No Federal Jury Trials Until 2021?

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“My dinner is on the line”: State Supreme Court Says It’s OK for Judge’s Wife to Sit on Jury

The Colorado Sun reports that the Colorado Supreme Court, by a vote of 7 to 1, ruled that multiple guilty verdicts against Gary Val Richardson are lawful despite the fact the Judge Thomas R. Ensor after jury selection ended joked with the parties saying, “Be nice to Juror 25 (his wife).  Dinner is on the line.”  At other times during the trial, Ensor and his wife engaged in open court banter about whether they would eat teriyaki or chicken.  The high court found it significant that neither side moved to strike the juror during voir dire.  The lone dissenter on the appellate panel, Justice Richard Gabriel, wrote, “The judge’s conduct, however well-intentioned it may have been, undermined the independence of the jury in this case and created an obvious appearance of impropriety.”

Maryland Appellate Panel Criticizes Voir Dire Method Where Affirmative Answers to Open Court Questions Lead to Automatic Exclusion of a Citizen

In Richard Williams v. State, the trial judge created a jury selection method whereby, after all open court questions were posed to prospective jurors, those who answered any question in the affirmative would be struck for cause without any follow-up questioning by the court or counsel.  The defendant on appeal asserted this procedure, devoid of a finding of bias, overly excluded potential jurors and thereby violated his rights to a fair cross-section of the community.  For example, if a citizen answered affirmatively to a question about knowing someone doing law enforcement, their automatic exclusion could lead to the loss of a legitimate community perspective.  The Court of Special Appeals of Maryland vacated the conviction on other grounds.  In undertaking a lengthy analysis of this voir dire procedure, the court stated, “Although in this case we cannot find that the jury was skewed improperly, the marginal improvement in judicial efficiency from selecting a jury this way does not seem to be worth the risk of unfair trials, reversals, and retrials.”

7th Federal Circuit Interprets FRCP 47(a) – Trial Court Not Required to Allow Party to Ask Follow-up Qs During Voir Dire

In his civil action against prison doctors, Ronald Barrow alleged the U.S. District Court committed reversible error by not letting him ask questions of prospective jurors.  In denying his appeal, the 7th Circuit panel homed in on the terms of Fed Rule of Civil Procedure 47(a): “The court may permit the parties or their attorneys to examine prospective jurors or may itself do so”).  The court further stated parties may not demand that the judge ask specific questions.  The court “has wide discretion to decide whether there is cause to excuse a potential juror…. Barrow has not pointed to any decision that falls outside that discretion.”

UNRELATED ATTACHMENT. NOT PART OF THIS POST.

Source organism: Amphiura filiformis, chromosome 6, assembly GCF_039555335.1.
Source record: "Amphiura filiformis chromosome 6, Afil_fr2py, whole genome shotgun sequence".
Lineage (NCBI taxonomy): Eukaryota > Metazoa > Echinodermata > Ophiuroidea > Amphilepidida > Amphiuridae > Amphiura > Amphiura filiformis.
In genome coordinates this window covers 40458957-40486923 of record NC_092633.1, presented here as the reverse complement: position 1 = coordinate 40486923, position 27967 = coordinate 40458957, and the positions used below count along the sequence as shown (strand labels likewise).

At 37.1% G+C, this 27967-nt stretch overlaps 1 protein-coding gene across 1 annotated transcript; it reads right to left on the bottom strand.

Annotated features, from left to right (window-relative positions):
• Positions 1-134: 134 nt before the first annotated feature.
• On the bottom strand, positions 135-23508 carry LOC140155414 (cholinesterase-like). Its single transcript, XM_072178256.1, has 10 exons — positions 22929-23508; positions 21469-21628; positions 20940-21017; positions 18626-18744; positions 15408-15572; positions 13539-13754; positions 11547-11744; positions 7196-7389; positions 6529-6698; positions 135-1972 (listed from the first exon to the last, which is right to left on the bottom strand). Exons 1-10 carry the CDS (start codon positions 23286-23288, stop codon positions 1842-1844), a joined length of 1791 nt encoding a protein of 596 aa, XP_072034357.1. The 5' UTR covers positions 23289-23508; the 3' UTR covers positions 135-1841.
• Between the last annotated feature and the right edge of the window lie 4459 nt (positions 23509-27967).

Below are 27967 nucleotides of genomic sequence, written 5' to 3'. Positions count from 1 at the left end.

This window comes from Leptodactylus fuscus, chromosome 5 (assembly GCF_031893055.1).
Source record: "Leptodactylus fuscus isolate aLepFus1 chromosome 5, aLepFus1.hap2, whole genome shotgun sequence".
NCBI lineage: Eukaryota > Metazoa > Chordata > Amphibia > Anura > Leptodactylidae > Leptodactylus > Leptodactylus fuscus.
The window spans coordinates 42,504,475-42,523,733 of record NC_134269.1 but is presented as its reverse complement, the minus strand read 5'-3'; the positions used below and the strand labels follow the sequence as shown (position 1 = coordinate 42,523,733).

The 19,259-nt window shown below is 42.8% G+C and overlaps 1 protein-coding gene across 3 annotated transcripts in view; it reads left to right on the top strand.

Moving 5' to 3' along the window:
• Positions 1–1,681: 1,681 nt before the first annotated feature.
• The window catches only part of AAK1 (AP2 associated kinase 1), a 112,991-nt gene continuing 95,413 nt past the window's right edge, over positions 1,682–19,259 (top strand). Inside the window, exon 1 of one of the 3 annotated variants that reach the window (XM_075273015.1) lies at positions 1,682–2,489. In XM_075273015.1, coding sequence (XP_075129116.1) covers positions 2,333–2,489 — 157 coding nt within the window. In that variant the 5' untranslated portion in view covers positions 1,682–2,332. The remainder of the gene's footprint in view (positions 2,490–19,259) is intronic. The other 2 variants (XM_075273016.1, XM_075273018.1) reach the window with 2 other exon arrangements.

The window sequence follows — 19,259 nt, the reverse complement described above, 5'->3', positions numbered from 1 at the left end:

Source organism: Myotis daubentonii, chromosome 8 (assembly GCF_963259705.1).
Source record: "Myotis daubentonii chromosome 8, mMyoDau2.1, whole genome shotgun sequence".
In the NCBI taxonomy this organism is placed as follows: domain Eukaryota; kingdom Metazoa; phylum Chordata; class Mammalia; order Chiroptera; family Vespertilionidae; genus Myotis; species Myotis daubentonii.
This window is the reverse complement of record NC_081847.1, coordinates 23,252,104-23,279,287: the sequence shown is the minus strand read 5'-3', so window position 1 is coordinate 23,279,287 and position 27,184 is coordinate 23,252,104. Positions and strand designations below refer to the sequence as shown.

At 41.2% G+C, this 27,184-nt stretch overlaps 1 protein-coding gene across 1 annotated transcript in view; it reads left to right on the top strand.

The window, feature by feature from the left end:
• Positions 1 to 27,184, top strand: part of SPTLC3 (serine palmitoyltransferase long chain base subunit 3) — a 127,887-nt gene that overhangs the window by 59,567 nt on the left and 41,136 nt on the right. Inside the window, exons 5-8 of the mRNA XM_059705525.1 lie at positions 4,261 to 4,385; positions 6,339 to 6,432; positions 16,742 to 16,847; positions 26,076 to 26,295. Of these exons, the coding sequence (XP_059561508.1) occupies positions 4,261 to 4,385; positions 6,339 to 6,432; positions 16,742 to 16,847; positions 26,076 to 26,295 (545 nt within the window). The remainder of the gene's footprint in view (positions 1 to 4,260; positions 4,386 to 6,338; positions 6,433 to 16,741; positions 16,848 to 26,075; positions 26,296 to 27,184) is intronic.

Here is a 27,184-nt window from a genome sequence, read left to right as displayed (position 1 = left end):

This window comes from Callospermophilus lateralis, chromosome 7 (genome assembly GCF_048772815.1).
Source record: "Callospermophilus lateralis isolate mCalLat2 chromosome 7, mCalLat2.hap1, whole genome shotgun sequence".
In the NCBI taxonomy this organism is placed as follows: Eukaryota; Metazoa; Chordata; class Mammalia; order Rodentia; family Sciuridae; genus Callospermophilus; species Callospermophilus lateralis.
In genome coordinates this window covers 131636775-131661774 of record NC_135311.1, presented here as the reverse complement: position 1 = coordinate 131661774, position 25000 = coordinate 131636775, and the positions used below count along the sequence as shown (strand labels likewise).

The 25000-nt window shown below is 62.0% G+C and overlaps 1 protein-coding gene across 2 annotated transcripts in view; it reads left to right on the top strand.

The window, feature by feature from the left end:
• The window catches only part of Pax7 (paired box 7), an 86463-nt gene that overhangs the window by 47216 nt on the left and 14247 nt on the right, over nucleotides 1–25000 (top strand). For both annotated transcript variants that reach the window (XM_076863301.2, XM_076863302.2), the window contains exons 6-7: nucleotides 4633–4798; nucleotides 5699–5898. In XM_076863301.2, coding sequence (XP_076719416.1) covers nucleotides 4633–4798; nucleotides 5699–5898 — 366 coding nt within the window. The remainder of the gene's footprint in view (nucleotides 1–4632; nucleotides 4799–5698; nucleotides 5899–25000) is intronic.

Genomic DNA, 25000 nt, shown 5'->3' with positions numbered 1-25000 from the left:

Kentucky Supreme Court Affirms There’s No Constitutional Prohibition Against Jurors Having Prior Knowledge of the Case

In Curry v, Commonwealth, defendant argued that two jurors should have been struck for cause during voir dire because one said she trusts people in law enforcement.  Another said he may have read something in the news about the case.  After thorough questioning of the jurors, the trial judge denied Mr. Curry’s motions to strike for cause.  The state supreme court rejected the arguments with instructive reasoning.  Reminiscent of our Founders’ warmth for the principle of the jury vicinage, the court stated, “The Constitution does not require ignorant or uninformed jurors; it requires impartial jurors.  Accordingly, in order to have a juror struck for cause based upon his or her pre-trial exposure to information about a case, that information must “engender a predisposition or bias that cannot be put aside.”

No Federal Jury Trials Until 2021?

That is what a senior U.S. District Court Judge John C. Coughenour in Seattle-Tacoma Washington is saying.  However, Western Washington Chief Judge Ricardo S. Martinez told Bloomberg Law that Coughenour’s timetable isn’t the official position of the court, and that things still could fall into place by year’s end.